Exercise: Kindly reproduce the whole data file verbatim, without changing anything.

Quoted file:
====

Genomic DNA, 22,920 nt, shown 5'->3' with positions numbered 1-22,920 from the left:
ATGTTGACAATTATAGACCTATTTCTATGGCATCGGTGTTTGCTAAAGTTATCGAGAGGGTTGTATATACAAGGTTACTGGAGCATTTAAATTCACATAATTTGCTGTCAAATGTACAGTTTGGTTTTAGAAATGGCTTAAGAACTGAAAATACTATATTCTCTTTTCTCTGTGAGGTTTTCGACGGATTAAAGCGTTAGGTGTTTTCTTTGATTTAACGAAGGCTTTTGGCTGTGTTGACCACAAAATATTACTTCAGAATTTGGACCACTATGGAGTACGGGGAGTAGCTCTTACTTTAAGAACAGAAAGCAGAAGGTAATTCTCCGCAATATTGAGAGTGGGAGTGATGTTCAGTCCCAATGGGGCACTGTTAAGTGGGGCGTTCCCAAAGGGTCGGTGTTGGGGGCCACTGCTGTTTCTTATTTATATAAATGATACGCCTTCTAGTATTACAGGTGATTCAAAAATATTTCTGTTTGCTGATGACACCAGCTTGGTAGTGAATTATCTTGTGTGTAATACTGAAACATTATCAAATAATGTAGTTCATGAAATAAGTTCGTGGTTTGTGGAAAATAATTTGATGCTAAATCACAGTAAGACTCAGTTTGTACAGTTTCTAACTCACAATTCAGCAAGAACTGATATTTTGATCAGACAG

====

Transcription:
Genomic DNA, 22,920 nt, shown 5'->3' with positions numbered 1-22,920 from the left:
ATGTTGACAATTATAGACCTATTTCTATGGCATCGGTGTTTGCTAAAGTTATCGAGAGGGTTGTATATACAAGGTTACTGGAGCATTTAAATTCACATAATTTGCTGTCAAATGTACAGTTTGGTTTTAGAAATGGCTTAAGAACTGAAAATACTATATTCTCTTTTCTCTGTGAGGTTTTCGACGGATTAAAGCGTTAGGTGTTTTCTTTGATTTAACGAAGGCTTTTGGCTGTGTTGACCACAAAATATTACTTCAGAATTTGGACCACTATGGAGTACGGGGAGTAGCTCTTACTTTAAGAACAGAAAGCAGAAGGTAATTCTCCGCAATATTGAGAGTGGGAGTGATGTTCAGTCCCAATGGGGCACTGTTAAGTGGGGCGTTCCCAAAGGGTCGGTGTTGGGGGCCACTGCTGTTTCTTATTTATATAAATGATACGCCTTCTAGTATTACAGGTGATTCAAAAATATTTCTGTTTGCTGATGACACCAGCTTGGTAGTGAATTATCTTGTGTGTAATACTGAAACATTATCAAATAATGTAGTTCATGAAATAAGTTCGTGGTTTGTGGAAAATAATTTGATGCTAAATCACAGTAAGACTCAGTTTGTACAGTTTCTAACTCACAATTCAGCAAGAACTGATATTTTGATCAGACAG